Technology has been a powerful driver of human progress—but it could also be the force that destroys humanity. This is the chilling conclusion of a new paper by Nick Bostrom from the Future of Humanity Institute at the University of Oxford.

He argues that over the course of history, civilizations have developed technologies that have largely been beneficial. However, as science and research expand, it has become easier for technology to cause destruction on a massive scale. This leaves civilizations vulnerable to destroying themselves by creating a powerful, dangerous technology that is difficult to contain. One example Bostrom highlights is biological weapons. Developments in biotechnology could allow anyone, even amateur biologists, to develop a tool that kills millions. According to Bostrom, the world is particularly prone to this destruction as we live in a “semi-anarchic default condition", where there is limited capacity for preventive policing as states lack the ability to identify individuals or groups that carry out illegal actions (like developing a biological weapon). Another feature is the limited capacity for global governance as states struggle to solve coordination problems. He suggests that these issues imply drastic solutions like mass-surveillance systems, preventive policing and a global governance regime capable of decisive action. Acknowledging that all this may not be feasible, Bostrom offers a range of practical solutions like improving oversight of biotechnology-related activities and boosting whistle-blowing systems.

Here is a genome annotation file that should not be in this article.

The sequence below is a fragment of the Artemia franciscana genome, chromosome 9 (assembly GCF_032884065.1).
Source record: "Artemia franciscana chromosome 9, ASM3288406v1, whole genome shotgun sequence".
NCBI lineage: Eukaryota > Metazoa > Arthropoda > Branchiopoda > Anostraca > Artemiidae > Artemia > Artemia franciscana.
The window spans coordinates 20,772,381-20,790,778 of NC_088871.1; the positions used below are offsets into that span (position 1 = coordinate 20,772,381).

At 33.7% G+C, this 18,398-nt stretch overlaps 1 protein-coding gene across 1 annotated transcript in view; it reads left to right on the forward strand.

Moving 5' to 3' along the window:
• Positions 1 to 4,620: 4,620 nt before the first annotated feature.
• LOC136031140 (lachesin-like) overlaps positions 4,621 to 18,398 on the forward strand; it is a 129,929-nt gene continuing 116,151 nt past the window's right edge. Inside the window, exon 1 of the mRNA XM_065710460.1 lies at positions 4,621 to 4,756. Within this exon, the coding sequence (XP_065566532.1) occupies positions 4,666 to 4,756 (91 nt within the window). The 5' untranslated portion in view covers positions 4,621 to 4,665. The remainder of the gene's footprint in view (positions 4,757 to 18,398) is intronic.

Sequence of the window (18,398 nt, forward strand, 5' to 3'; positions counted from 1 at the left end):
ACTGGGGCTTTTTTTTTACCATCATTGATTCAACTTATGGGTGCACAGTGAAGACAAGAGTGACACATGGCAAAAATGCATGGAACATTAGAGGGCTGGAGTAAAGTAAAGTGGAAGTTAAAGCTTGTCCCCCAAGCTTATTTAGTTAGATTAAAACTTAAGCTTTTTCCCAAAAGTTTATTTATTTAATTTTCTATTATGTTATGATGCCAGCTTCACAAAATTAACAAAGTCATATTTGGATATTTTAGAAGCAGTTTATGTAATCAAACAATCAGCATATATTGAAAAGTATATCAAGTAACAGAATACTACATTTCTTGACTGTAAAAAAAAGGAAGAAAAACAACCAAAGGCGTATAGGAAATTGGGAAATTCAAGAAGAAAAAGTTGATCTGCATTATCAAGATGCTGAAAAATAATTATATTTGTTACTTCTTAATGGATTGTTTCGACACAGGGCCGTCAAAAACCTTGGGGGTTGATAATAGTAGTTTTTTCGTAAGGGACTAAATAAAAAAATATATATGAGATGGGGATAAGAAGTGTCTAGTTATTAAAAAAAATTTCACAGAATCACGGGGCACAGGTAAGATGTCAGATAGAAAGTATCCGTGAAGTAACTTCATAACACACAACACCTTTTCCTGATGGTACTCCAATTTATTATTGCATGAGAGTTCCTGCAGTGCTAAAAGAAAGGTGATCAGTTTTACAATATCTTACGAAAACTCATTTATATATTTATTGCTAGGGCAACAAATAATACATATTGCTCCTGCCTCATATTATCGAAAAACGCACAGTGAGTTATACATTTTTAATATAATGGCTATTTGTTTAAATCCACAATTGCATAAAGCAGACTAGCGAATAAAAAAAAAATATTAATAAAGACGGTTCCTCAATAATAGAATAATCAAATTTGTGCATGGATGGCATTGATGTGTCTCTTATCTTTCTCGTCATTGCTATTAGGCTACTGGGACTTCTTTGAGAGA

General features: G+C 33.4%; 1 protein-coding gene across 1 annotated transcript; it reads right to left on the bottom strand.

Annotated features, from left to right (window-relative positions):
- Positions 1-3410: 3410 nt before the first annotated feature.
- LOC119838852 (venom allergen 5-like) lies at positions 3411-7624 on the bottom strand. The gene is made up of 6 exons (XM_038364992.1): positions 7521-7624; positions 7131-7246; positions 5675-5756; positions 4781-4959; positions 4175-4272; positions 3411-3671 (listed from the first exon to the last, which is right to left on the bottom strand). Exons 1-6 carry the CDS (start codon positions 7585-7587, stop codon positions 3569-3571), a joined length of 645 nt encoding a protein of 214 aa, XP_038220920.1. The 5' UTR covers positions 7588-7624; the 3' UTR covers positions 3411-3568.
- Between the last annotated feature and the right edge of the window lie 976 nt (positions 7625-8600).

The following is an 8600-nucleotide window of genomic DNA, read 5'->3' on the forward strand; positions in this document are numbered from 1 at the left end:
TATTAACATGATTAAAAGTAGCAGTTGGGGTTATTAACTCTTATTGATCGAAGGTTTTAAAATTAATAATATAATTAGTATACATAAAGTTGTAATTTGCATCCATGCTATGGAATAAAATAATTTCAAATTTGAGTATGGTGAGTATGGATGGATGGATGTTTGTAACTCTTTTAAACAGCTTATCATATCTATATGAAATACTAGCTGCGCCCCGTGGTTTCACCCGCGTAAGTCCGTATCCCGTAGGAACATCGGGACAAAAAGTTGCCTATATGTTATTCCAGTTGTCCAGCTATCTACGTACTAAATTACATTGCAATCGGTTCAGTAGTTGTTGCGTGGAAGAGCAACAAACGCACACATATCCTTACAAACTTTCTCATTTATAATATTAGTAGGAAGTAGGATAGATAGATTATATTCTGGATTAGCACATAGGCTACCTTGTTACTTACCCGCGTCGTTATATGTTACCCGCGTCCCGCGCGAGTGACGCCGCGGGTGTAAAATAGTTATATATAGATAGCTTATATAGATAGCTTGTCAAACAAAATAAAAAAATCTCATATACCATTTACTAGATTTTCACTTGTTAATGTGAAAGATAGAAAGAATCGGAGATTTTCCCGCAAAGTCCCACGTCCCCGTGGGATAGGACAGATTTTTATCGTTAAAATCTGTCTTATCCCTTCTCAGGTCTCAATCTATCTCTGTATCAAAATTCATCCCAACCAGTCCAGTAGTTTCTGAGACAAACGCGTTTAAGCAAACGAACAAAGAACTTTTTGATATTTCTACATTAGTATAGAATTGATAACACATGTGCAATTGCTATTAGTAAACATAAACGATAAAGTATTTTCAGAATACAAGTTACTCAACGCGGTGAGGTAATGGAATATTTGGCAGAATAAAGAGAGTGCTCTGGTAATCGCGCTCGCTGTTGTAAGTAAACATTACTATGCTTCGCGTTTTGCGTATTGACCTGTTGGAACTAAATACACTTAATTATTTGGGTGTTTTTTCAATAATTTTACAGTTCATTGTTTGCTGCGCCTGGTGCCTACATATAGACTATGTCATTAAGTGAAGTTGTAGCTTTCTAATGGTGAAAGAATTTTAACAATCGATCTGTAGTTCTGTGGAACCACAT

Also read: The Vulnerable World Hypothesis

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